The Preamble of Insolvency and Bankruptcy Code 2016 (Code) contemplates to consolidate and govern insolvency laws in a time-bound manner with a view to maximise the value of assets and balance the interest of all stakeholders. Section 30(4) of the Code empowers the Committee of Creditors (CoC) consisting of financial creditors, may approve a resolution plan by a vote of not less than 66% voting share as per their “commercial wisdom”. Further, the Supreme Court in the case of India Resurgence Arc Pvt. Ltd. v. Amit Metaliks Limited & Anr., has observed that the commercial wisdom of CoC cannot be judicially interfered by the Adjudicating Authority or the Appellate Authority as it remains within the four corners of Section 30(2) of the Code. Once it is established that all of the required standards have been met, the judicial review procedure cannot be extended to include quantitative analysis of a specific creditor or stakeholder who may have his own complaint. Pertinently, by virtue of this, the power to approve or reject the resolution plan falls entirely in the scope of commercial wisdom of the CoC.
Recently, the Chennai Bench of National Company Law Tribunal (NCLT) in the matter of State Bank of India v. Subrata M. Maity, was posed with a peculiar question of whether any member of CoC can withdraw his consent after approving the resolution plan but before it is approved by the Adjudicating Authority. The authors in this article aim to analyse the pandora’s box underlying the above-mentioned ruling and further layout suggestions to rectify the same.
FACTUAL MATRIX OF THE CASE
The State Bank of India (SBI), a member of the CoC, filed an application with the Adjudicating Authority, demanding that the concluded vote on the resolution plan be nullified. It claimed that the Resolution Professional had made severe procedural errors while conducting CoC sessions, and had violated Regulations 39(2), 39(3), and 39B to 39D of the Code. SBI alleged that they have voted in favour of the plan “under protest” and the final plan was never laid before the CoC for discussion, thereby, the collective wisdom of the CoC could not be reached.
In response, the Respondent by refuting the arguments of SBI stated that there was no procedural abnormality in accommodation of the resolution plan to the CoC. The updated plan on numerous occasions was submitted to the CoC where they verified and approved the same. Notably, the Respondent further stated that the resolution plan was passed with a 100% majority and the share of the SBI in voting was 32%. Thus, if the SBI had not voted in favour of the resolution plan, then also the resolution plan would have passed with a majority of 68% i.e., above the required approval.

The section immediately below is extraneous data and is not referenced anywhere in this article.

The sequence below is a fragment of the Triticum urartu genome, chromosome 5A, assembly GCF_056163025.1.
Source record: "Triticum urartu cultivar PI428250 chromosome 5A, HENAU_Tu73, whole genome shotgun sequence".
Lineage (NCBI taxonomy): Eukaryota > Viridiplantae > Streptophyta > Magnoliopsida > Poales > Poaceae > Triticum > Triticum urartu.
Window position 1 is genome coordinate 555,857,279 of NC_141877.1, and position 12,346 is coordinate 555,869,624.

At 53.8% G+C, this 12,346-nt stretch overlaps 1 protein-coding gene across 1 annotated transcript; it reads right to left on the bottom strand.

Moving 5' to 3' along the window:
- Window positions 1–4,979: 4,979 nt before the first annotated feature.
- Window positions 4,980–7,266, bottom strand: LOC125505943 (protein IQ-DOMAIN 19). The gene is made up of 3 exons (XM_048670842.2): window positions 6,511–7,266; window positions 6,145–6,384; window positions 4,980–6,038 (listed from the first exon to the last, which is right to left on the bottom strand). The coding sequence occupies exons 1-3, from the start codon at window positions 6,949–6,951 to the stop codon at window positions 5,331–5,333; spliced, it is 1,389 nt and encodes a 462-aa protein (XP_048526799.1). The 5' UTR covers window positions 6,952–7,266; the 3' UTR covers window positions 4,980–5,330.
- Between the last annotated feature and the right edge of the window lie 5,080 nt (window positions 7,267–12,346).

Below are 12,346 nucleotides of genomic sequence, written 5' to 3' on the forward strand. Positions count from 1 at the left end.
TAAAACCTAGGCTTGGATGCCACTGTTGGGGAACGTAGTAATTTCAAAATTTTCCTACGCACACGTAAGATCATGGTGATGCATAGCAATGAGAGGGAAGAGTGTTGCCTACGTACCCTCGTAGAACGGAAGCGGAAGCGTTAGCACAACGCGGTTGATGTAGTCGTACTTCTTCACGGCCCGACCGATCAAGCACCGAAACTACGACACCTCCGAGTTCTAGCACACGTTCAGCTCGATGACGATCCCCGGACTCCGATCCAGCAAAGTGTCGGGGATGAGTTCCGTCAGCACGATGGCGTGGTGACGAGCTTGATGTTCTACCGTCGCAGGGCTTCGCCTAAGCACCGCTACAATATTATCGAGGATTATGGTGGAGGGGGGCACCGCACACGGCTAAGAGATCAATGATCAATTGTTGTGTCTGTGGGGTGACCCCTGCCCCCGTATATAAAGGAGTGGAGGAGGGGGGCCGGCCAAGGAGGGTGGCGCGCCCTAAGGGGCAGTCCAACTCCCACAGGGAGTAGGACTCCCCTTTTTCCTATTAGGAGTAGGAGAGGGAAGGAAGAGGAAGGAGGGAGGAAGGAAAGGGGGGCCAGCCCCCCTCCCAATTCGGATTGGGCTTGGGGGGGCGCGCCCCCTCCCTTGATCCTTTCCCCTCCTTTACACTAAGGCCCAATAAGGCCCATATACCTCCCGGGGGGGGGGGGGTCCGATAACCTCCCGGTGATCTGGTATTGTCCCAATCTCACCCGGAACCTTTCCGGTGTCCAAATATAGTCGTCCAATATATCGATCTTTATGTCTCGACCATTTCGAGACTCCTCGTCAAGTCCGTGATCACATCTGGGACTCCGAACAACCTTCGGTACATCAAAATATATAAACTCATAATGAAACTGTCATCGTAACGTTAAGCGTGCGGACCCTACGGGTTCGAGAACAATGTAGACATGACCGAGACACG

ANALYSIS OF THE JUDGEMENT
The NCLT noted that there is no provision in the Code concerning voting under protest. The only option available to the members of the CoC is to vote for or against the resolution plan. If by any chance the SBI had doubts about the viability of the plan, it had voted against the plan. The NCLT held that “if the Applicant is unable to arrive at a conclusion regarding the resolution plan, it appears that there is a lack of clarity in the commercial wisdom of the Applicant. The CoC members who have acted in favour of the resolution plan, cannot subsequently come up with another new commercial wisdom regarding the viability of the plan. It will only lead to absolute chaos and if such applications are entertained, then no resolution plan can be completed on time.”
The said judgment has created a horrible conundrum in the field of insolvency. The NCLT Chennai has affirmed that no member of CoC can withdraw his consent once a resolution plan was passed and its approval is pending before the Adjudicating Authority. However, NCLT has not identified the grey area where the approval of resolution plan by the CoC was on the basis of concealment of any material fact by the successful Resolution Applicant regarding the plan which, if not concealed, will make the resolution plan unviable.